Harry Bryden

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Harry Bryden
Harry Leonard Bryden

(1946-07-09) 9 July 1946 (age 74)
Providence, Rhode Island, United States of America
NationalityAmerican, British
Alma mater Dartmouth College, Massachusetts Institute of Technology-Woods Hole Oceanographic Institution
Known for Thermohaline circulation
Scientific career
Fields Physical oceanographer
Institutions Oregon State University (OSU), Woods Hole Oceanographic Institution (WHOI), National Institute of Oceanography (NIO), National Oceanography Centre, Southampton (NOCS)
Doctoral advisor Nick Fofonoff
Website noc.soton.ac.uk/JRD/HYDRO/hlb/

Harry Leonard Bryden, FRS (born 9 July 1946) is an American physical oceanographer, professor at University of Southampton, [1] and staff at the National Oceanography Centre, Southampton. [2] He is best known for his pioneering work in ocean circulation and in the role of the ocean in the Earth's climate. [3]


Early life and education

Born in Providence, Rhode Island in 1946, Bryden received his A.B. degree in mathematics from Dartmouth College. For a short period after graduation, he worked as a mathematician on oceanographic topics for offices of the United States Navy in Maryland and Connecticut. Bryden's doctoral training in oceanography was undertaken at the Massachusetts Institute of Technology (MIT) and the Woods Hole Oceanographic Institution (WHOI) through the long-standing joint program for students that operates between these institutes. [4] During his time at MIT-WHOI, Bryden completed and published work on a number of topics including water mass properties, [5] Mediterranean outflow [6] and geostrophy. [7] He was supervised initially by Henry Stommel and then principally by Nick Fofonoff, and his thesis title was "Momentum, Mass, Heat, and Vorticity Balances from Oceanic Measurements of Current and Temperature". [8]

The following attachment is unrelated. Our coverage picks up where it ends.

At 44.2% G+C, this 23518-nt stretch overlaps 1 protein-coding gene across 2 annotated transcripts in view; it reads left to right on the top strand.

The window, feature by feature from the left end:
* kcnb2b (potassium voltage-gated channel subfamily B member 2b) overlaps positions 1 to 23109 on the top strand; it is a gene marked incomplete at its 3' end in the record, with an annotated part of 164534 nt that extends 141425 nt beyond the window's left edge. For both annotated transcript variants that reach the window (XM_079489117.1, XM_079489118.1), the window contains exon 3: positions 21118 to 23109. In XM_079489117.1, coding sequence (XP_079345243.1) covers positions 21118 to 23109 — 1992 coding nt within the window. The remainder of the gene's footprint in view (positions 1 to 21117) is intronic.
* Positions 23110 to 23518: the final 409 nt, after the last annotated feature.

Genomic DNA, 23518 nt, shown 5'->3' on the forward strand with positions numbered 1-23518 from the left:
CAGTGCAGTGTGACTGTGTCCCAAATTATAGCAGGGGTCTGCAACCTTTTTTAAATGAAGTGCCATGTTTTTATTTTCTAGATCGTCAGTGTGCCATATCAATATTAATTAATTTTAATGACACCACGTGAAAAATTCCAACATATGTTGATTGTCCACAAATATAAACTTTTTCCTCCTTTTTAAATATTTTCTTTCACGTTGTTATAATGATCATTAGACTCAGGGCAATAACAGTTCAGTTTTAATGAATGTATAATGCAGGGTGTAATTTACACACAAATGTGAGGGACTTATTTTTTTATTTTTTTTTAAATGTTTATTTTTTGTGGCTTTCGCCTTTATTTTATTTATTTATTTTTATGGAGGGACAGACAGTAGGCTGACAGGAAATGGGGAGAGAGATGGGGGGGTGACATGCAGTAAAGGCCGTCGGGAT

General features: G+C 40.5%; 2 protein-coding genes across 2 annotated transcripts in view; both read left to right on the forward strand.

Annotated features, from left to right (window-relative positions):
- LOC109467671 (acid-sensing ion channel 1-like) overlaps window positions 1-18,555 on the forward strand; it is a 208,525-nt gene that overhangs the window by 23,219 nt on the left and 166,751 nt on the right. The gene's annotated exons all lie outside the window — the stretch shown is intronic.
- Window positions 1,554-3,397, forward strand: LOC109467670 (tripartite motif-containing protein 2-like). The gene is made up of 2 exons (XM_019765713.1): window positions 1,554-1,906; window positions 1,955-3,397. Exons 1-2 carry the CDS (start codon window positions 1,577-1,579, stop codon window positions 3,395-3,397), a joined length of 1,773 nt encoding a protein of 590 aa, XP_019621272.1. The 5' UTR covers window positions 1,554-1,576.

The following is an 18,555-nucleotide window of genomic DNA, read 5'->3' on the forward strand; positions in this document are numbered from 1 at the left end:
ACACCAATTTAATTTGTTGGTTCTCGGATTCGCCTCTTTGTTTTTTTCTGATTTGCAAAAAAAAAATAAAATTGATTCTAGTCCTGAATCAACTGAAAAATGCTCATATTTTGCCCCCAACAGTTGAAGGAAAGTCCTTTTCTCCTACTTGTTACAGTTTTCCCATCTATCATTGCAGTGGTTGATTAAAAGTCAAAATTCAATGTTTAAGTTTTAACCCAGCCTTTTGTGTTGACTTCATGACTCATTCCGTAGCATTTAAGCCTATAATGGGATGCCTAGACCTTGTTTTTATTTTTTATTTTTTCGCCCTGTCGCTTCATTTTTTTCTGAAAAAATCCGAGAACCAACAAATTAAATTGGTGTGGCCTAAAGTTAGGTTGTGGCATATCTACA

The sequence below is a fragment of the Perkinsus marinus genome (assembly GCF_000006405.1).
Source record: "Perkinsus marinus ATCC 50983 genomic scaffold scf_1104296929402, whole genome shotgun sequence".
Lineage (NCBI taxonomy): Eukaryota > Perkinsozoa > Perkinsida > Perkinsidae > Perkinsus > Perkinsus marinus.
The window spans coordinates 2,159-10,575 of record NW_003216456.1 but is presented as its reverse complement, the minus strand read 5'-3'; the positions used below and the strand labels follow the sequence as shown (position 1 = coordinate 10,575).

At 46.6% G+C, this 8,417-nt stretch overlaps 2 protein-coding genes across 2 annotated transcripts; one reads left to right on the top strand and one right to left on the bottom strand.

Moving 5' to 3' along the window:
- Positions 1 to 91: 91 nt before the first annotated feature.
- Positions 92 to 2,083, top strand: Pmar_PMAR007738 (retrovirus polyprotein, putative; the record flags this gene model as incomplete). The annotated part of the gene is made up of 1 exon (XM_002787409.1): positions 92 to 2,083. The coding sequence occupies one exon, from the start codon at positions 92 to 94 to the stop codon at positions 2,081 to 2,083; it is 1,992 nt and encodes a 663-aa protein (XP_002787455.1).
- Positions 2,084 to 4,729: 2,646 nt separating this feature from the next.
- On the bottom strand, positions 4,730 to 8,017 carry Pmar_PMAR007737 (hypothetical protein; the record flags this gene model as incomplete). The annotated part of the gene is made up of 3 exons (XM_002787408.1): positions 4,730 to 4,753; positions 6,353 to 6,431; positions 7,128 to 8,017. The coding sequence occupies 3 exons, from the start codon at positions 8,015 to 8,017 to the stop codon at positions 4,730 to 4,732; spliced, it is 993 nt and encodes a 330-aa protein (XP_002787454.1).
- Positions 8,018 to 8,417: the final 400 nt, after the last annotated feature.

Upon competing his doctoral thesis, Bryden briefly moved to Oregon State University to work as a post-doctoral researcher, before returning to WHOI in 1977. He was awarded tenure at WHOI in 1983, and remained there until 1992, ultimately reaching the position of Senior Scientist. Bryden then moved to the United Kingdom and the Institute of Oceanographic Sciences (IOS), a unit funded by the Natural Environment Research Council (NERC). He moved with IOS to Southampton when it partnered with the University of Southampton to create the Southampton Oceanography Centre, and has remained with its successor institutes. Though partially retired, Bryden remains active at the University of Southampton in both research and the wider scientific community.

A particular focus of Bryden's research is the large-scale thermohaline circulation of the ocean, in particular its role in transporting heat. [9] [10] A decline in the strength of the Atlantic Meridional Overturning Circulation (AMOC) caused by global warming has been hypothesised, and Bryden and colleagues have studied this via the RAPID array [11] that crosses the Atlantic at 26.5°N. [12] [13]

Awards and honours